Keary, Annie (DNB00)

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KEARY, ANNIE (1825–1879), novelist, was born at Bilton Rectory, near Wetherby, Yorkshire, on 3 March 1825. Her father, William Keary, rector of the parish, was an Irishman from co. Galway, who had originally been in the army; her mother was the daughter of Hall Plumer, esq., of Bilton Hall. She showed as a child an active imagination and a great faculty for story-telling. Her first experience as an authoress was acquired in early life. She took charge of the motherless children of an elder brother, and for them wrote ‘Little Wanderlin’ and many other fairy tales, some of which were eventually published. The loss of her charge through her brother's second marriage and the breaking off of an engagement were great trials to her, and probably affected her health. In 1858 she spent a winter in Egypt, and after her return went through many phases of religious experience. She had already published several children's books, of which ‘Sidney Grey’ is the best known, and now entered upon a career of novel-writing. Her most important works, some of which appear to have been composed a considerable time before publication, were ‘Janet's Home,’ 1863, ‘Clemency Franklyn,’ 1866, ‘Oldbury,’ 1869, ‘Castle Daly,’ 1875, ‘A York and a Lancaster Rose,’ 1876, and ‘A Doubting Heart,’ 1879. She also wrote two very useful books of a semi-educational character, ‘Early Egyptian History,’ published anonymously in 1861, and ‘The Nations Around,’ an account of the peoples bordering upon Israel, 1870. In conjunction with her sister Eliza she produced the ‘Heroes of Asgard,’ tales from Scandinavian mythology, 1857. Much of this work was done at Peganas, near Cannes, whither she frequently resorted to recruit her health. After a long decline she died at Eastbourne on 3 March 1879, leaving her last, and one of her best, novels, ‘A Doubting Heart,’ incomplete. It was finished by Mrs. K. Macquoid, and appeared in ‘Macmillan's Magazine,’ where ‘Castle Daly’ had also been published.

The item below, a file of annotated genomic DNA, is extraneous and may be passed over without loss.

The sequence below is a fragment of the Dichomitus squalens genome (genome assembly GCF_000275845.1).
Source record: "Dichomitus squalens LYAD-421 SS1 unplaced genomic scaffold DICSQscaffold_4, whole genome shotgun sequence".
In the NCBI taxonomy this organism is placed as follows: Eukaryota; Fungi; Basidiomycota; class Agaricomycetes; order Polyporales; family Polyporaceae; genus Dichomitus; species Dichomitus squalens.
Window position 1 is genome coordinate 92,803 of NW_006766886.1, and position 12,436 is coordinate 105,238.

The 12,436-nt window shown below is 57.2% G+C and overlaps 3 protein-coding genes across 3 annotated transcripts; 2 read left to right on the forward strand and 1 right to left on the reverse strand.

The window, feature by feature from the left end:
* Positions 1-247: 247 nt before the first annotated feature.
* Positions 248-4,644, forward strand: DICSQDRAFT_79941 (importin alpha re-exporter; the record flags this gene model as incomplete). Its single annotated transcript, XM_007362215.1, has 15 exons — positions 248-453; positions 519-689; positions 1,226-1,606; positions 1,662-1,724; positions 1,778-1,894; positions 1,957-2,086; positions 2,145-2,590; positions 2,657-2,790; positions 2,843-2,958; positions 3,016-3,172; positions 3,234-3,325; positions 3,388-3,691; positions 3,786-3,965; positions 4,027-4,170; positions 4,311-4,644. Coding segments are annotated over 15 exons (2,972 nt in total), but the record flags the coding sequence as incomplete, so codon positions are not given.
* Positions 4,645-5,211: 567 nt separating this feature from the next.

Miss Keary was a woman of great refinement, sensitive and accessible to all the finer emotions, but active and industrious, and combining in her novels acute observation with deep feeling. She is essentially feminine, and seldom quits the sphere of domestic life. Her best and most popular work, ‘Castle Daly,’ an Irish story, was that which gave her the least pleasure in composition. It is remarkable for its impartial delineation of the strong and weak points of Saxon and Celtic character. She had very little personal knowledge of Ireland, and her success can only be attributed to her inheritance of Irish blood.

[Memoir of Annie Keary, by her sister (Eliza Keary), 1882.]

R. G.